Oct. 1, 2012; Milwaukee, WI, USA; Milwaukee Bucks forward Tobias Harris participates in a media interview during Milwaukee Bucks media day at the Bucks Training Center in Milwaukee. Mandatory Credit: Mary Langenfeld-US PRESSWIRE

Tobias Harris Poised to Capture a Big Role on the Bucks

When asked by Jim Paschke if he wanted to start, Tobias Harris quickly answered, “I would love to be a starter.” With the grim news out of the Bucks Media Day event today, Harris may get his wish sooner rather than later.

Charles F. Gardner reported earlier today that Luc Mbah a Moute is expected to miss all of training camp as he continues to recover from offseason knee surgery.

“It’s getting better every day,” Mbah a Moute said during the media day interviews at the Cousins Center. “I don’t think I’ll be on the court during training camp. I’m hoping to be back sometime soon, though.”

To compound the issues of depth at the wing positions, second-round draft pick Doron Lamb will also be out for an extended period, as noted on BrewHoop.  As Lamb himself hinted at on Twitter a few days ago, Lamb tore a ligament in his left (non-shooting) elbow during pre-camp scrimmages.  While Doron’s role as a rotation player wasn’t entirely clear, his absence will weigh more heavily in Luc’s absence.

So with Lamb and Mbah a Moute missing, the Bucks will start the season extremely thin at the wing positions for the second year in a row.  A year ago, Mbah a Moute and Mike Dunleavy, Jr. only played a combined five games (while missing 21) over the season’s first four weeks. They weren’t alone.  Harris himself missed the start of the season with dehydration issues. A 4-9 start left the Bucks in a hole, one from which they never recovered.

Throw in the fact that in his Media Day interviews Dunleavy A) said that he was comfortable at both the 2 and 3 spots, and B) would be willing to come off the bench (a role that suited him well in the lockout season), and all signs point to Harris starting.  With Lamb out, Dunleavy can sponge nearly all the backup minutes at both wing positions unless Scott Skiles decides to give recent signee Marquis Daniels a regular spot in the rotation.  But Daniels isn’t suited to being a starter — he’s not rugged enough for those types of minutes and his lack of range on his jump shot well is a flaw best hidden over short stints. Expect Harris to start.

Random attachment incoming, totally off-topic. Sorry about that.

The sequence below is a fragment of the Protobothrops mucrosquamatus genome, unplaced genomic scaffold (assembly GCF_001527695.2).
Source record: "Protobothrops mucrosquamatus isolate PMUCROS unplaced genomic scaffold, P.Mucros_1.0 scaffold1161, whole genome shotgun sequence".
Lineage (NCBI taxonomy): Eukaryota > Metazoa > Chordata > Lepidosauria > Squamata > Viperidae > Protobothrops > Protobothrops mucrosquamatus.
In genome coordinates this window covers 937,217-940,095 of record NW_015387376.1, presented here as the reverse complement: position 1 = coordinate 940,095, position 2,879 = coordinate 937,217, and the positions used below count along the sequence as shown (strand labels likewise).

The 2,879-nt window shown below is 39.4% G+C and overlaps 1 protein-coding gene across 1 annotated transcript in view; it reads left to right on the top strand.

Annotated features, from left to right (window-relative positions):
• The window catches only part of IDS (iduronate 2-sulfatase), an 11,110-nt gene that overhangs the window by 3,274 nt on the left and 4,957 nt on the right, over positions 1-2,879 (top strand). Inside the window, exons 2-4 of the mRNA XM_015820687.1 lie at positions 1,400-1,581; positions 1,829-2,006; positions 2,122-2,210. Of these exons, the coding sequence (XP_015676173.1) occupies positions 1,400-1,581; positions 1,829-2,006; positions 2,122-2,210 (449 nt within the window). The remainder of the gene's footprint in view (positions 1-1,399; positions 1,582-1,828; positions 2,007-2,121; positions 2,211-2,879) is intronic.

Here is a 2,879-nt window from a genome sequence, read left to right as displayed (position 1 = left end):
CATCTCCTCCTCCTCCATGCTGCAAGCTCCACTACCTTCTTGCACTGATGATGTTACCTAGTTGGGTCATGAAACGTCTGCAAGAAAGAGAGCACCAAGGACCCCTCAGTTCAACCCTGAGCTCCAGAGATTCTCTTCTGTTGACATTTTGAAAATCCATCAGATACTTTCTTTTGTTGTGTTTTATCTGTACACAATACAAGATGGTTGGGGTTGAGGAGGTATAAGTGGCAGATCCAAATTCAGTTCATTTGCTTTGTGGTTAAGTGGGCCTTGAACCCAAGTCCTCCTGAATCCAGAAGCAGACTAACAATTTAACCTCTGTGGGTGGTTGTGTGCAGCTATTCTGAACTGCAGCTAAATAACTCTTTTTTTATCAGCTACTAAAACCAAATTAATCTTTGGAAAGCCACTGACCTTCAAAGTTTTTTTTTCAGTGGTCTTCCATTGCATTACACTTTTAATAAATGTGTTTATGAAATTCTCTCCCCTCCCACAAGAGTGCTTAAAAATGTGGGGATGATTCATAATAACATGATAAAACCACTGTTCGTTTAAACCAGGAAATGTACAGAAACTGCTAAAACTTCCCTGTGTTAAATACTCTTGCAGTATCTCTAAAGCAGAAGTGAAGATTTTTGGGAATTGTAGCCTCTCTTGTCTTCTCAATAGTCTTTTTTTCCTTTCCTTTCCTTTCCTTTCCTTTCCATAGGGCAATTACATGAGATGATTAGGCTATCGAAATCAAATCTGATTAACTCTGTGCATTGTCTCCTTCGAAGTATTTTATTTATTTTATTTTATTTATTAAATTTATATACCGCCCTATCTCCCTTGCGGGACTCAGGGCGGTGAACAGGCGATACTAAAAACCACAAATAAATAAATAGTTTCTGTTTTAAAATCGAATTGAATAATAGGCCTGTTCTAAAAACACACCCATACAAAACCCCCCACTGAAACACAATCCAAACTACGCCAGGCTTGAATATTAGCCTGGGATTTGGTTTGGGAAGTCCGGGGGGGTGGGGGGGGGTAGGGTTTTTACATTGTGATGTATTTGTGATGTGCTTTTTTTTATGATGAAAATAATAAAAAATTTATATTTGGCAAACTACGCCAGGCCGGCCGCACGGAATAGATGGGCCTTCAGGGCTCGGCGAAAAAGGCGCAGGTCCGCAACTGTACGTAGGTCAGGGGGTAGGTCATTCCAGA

Harris averaged 20.8 points (on 53% FG shooting) and 7.0 rebounds per game in Las Vegas Summer League action in July.

Stylistically, Tobias and Ersan would be a natural pairing.  On offense, they form a formidable inside-out duo, with Harris on the block or elbow and Ilyasova spotting up behind the arc — a position from which Ersan can comfortably make his off-the-ball cuts.  Defensively, Ersan can handle himself down low and Tobias can theoretically chase the wing player.  In actuality, it may shake out differently, though.  Harris’ defense is a huge question mark headed into this season.  Can he master Skiles’ defensive plan with a full camp better than he did as a rookie in the fractured lockout season?

It’s a safe bet that Harris will improve defensively.  But the margin by which he improves could go a long way toward determining the Bucks’ fate this season.  Until then, the Bucks are still undefeated, and October optimism reigns.

Tags: Milwaukee Bucks Tobias Harris

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